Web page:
Sunday, January 29th, 2023
Sunday, January 29th, 2023

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Michigan Lake Profile – Carp Lake, Chippewa County

 

Mixed bag awaiting anglers on Chippewa’s Carp Lake

 

By Bill Parker

Editor

 

Carp Lake in Chippewa County is a nice lake that features a mixed bag of fishing opportunities. There are no carp in Carp Lake, which is also known to locals as Trout Lake or Big Trout Lake. But there are no trout in the lake, either. However, the town of Trout Lake is just a mile east of the lake and may explain why the locals call it Trout or Big Trout Lake.

 

Regardless of what it’s called, Carp Lake produces some decent walleye, pike, and panfish action.

 

“The overall fish community of Carp Lake continues to be remarkably stable,” wrote DNR fisheries biologists Neal Godby and Tim Cwalinski in a summary report following a 2019 survey of the fishery. “The only differences over time have been the continued improvement in walleye natural reproduction and the reappearance of bluegill in the 2019 survey catch.”

 

Located in southwest Chippewa County, the 560-acre lake is the largest lake in the Carp River watershed. You won’t find any major points or steep drop-offs, though, since the lake  features a gradually sloping bottom. It’s maximum depth is 35 feet. 

 

Several streams enter Carp Lake, including the outlet from Little Carp Lake (Kneebone Creek) along the northeast shore and Big Ditch, Betchers and Schweinger creeks along the south shore. The outlet on Carp Lake is a channel that forms the Carp River. There is no water level control structure on the outlet. 

 

Aquatic vegetation is limited to emergent bulrush beds and various species of pondweeds and other submergents.

 

Back in 1974, the DNR constructed three limestone reefs over 16,280 square feet in shallow water along the north and northeast shore in an attempt to promote walleye spawning and create nursery habitat. The reefs worked, and with a little supplemental stocking, the lake now sustains a naturally reproducing walleye fishery. 

 

Carp Lake has a long history of management by the DNR and its predecessor, the Michigan Department of Conservation. Records indicate that stocking dates back to the 1930s, when walleyes were first released. Fry and fingerling walleye were stocked in Carp Lake between 1934 and 1945. Bluegill and largemouth bass were planted between 1948 and 1951.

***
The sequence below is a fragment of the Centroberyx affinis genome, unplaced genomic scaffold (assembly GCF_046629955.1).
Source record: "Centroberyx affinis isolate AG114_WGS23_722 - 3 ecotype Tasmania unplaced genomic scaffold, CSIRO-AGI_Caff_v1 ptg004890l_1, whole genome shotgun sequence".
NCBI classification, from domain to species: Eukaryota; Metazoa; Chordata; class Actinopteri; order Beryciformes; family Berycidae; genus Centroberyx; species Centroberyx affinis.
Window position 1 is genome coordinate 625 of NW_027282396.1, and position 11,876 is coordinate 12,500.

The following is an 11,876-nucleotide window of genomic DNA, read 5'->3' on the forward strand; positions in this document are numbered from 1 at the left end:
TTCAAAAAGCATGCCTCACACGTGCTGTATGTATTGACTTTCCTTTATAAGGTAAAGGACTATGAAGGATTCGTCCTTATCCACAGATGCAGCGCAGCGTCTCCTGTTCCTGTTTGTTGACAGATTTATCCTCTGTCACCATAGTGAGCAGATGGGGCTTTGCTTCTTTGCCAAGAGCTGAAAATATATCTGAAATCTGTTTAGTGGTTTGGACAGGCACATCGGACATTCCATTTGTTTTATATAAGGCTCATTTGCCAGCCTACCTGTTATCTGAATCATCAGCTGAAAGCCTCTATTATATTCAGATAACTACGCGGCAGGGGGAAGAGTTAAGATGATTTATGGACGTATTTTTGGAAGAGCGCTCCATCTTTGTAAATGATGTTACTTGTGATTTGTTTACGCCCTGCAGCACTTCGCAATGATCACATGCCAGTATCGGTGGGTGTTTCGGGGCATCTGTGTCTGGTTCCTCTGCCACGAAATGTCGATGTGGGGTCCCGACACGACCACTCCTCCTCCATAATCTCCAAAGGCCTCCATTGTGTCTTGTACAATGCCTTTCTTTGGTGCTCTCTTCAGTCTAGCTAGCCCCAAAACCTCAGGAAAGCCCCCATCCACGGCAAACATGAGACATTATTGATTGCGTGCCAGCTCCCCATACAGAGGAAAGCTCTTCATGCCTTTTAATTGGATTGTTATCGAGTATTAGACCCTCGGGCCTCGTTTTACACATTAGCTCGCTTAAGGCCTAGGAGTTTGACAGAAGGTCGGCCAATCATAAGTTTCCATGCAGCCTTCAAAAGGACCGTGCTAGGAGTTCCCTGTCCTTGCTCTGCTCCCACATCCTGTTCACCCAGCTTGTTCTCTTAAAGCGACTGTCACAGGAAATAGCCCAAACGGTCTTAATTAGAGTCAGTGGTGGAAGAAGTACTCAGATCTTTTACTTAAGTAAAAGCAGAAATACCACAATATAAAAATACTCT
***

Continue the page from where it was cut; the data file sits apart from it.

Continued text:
A netting survey of the lake in 1971 showed that walleyes were present, but not in strong numbers. Most of the fish were small, running between 10 and 12 inches. Since walleyes had not been stocked in over 20 years, biologists assumed these fish were wild. In an effort to supplement that natural reproduction, the spawning reef was built.

 

Walleye stocking resumed in 1974 and continued through 2001, when the last of those planted walleyes – 11,442 spring fingerlings – were released into the lake.

 

“By the turn of the millennium, natural reproduction of walleye was considered improving in Carp Lake and walleye stocking efforts were discontinued following 2001,” biologists wrote in the report.

 

Biologists collected 1,048 fish consisting of 15 species in the 2019 survey.

 

Yellow perch and rock bass were the two most abundant species. The perch ranged up to 8 inches, but most were in the 3- to 4-inch range. Rock bass ranged up to 10 inches.

 

The survey also produced good numbers of walleyes to 31 inches, pumpkinseed sunfish to 9, white suckers to 21, and northern pike to 25. The pike, however, were found to be growing 3.1 inches below the state average.

 

“Since surveys of Carp Lake over the years have consistently documented slow/poor growth of the relatively abundant northern pike, a liberalized regulation was instituted for this species in 2013,” biologists wrote in the report. “The regulation includes no minimum size limit and a five-fish daily possession limit, with no more than one fish over 24 inches. This is consistent with the regulation on neighboring Frenchman Lake, as well as other lakes throughout the state that have abundant, slow-growing northern pike populations.”

 

The survey also produced light numbers of bluegills to 9 inches and smallmouth bass to 18.

 

To catch those wild walleyes, try pitching jigs tipped with leeches, nightcrawlers, or minnows. The spawning reefs along the north shore provide some fishing action early in the season and the deeper water outside of those reefs produces later in the year. Anglers also report catching walleyes along the breaks off the point on the east shore and at the mouth of the narrows on the south end.

 

Pike are caught mainly on live bait fished throughout the lake. Check the breaklines and weedbeds at the south end.

 

Work the 10- to 12-foot depths for summer smallies, which are fond of drifted crawlers and minnows. Tube baits dragged through the sand and spinnerbaits zipped along the breaklines and weedbeds will also attract smallmouths.

 

The public access site is located in the township park on the north shore of Carp Lake. It’s run by the DNR and features a paved ramp, water deep enough for larger boats, and parking for 30 vehicles.

Carp Lake (Big Trout)

Nearest town………..Trout Lake

Surface water…………..560 acres 

Maximum depth………….35 feet

Water clarity………………….Clear

 

Fish species present: rock bass, yellow perch, white sucker, walleye, black bullhead, northern pike, pumpkinseed sunfish, bluegill, smallmouth bass.

 

For information: DNR district fisheries office (989) 732-3541, the DNR web site www.michigan.gov/dnr, Twin Cedars Resort (906) 569-3209.

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